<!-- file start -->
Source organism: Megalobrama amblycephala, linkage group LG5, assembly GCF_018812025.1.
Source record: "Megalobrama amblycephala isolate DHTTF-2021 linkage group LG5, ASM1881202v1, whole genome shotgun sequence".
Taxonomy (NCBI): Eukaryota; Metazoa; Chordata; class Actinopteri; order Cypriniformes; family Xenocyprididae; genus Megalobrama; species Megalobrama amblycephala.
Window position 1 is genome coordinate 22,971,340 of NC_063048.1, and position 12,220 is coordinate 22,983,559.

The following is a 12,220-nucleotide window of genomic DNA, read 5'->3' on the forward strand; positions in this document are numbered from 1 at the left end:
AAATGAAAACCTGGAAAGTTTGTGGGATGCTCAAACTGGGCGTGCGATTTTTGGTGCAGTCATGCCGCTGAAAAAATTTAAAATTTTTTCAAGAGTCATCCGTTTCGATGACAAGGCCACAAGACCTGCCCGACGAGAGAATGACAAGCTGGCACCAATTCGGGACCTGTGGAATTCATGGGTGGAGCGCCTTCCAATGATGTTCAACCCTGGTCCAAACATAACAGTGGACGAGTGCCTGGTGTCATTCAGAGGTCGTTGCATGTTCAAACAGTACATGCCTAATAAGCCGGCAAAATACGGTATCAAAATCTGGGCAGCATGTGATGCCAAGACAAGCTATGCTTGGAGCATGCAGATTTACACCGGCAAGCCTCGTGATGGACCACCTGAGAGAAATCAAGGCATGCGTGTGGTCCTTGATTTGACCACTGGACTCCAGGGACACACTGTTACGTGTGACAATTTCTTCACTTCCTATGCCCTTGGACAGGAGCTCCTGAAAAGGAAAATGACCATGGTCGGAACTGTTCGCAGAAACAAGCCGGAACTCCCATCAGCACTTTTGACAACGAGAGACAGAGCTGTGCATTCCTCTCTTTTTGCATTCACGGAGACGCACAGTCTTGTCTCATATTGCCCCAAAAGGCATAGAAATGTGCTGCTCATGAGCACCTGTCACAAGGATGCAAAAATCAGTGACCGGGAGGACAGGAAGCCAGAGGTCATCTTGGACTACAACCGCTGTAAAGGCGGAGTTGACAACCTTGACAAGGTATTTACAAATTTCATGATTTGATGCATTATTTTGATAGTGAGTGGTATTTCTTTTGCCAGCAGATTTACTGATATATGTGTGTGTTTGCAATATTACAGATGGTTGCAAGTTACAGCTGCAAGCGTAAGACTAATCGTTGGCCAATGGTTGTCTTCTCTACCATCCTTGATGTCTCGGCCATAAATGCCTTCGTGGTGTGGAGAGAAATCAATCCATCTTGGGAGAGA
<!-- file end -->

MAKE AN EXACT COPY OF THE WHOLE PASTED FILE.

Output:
Source organism: Megalobrama amblycephala, linkage group LG5, assembly GCF_018812025.1.
Source record: "Megalobrama amblycephala isolate DHTTF-2021 linkage group LG5, ASM1881202v1, whole genome shotgun sequence".
Taxonomy (NCBI): Eukaryota; Metazoa; Chordata; class Actinopteri; order Cypriniformes; family Xenocyprididae; genus Megalobrama; species Megalobrama amblycephala.
Window position 1 is genome coordinate 22,971,340 of NC_063048.1, and position 12,220 is coordinate 22,983,559.

The following is a 12,220-nucleotide window of genomic DNA, read 5'->3' on the forward strand; positions in this document are numbered from 1 at the left end:
AAATGAAAACCTGGAAAGTTTGTGGGATGCTCAAACTGGGCGTGCGATTTTTGGTGCAGTCATGCCGCTGAAAAAATTTAAAATTTTTTCAAGAGTCATCCGTTTCGATGACAAGGCCACAAGACCTGCCCGACGAGAGAATGACAAGCTGGCACCAATTCGGGACCTGTGGAATTCATGGGTGGAGCGCCTTCCAATGATGTTCAACCCTGGTCCAAACATAACAGTGGACGAGTGCCTGGTGTCATTCAGAGGTCGTTGCATGTTCAAACAGTACATGCCTAATAAGCCGGCAAAATACGGTATCAAAATCTGGGCAGCATGTGATGCCAAGACAAGCTATGCTTGGAGCATGCAGATTTACACCGGCAAGCCTCGTGATGGACCACCTGAGAGAAATCAAGGCATGCGTGTGGTCCTTGATTTGACCACTGGACTCCAGGGACACACTGTTACGTGTGACAATTTCTTCACTTCCTATGCCCTTGGACAGGAGCTCCTGAAAAGGAAAATGACCATGGTCGGAACTGTTCGCAGAAACAAGCCGGAACTCCCATCAGCACTTTTGACAACGAGAGACAGAGCTGTGCATTCCTCTCTTTTTGCATTCACGGAGACGCACAGTCTTGTCTCATATTGCCCCAAAAGGCATAGAAATGTGCTGCTCATGAGCACCTGTCACAAGGATGCAAAAATCAGTGACCGGGAGGACAGGAAGCCAGAGGTCATCTTGGACTACAACCGCTGTAAAGGCGGAGTTGACAACCTTGACAAGGTATTTACAAATTTCATGATTTGATGCATTATTTTGATAGTGAGTGGTATTTCTTTTGCCAGCAGATTTACTGATATATGTGTGTGTTTGCAATATTACAGATGGTTGCAAGTTACAGCTGCAAGCGTAAGACTAATCGTTGGCCAATGGTTGTCTTCTCTACCATCCTTGATGTCTCGGCCATAAATGCCTTCGTGGTGTGGAGAGAAATCAATCCATCTTGGGAGAGA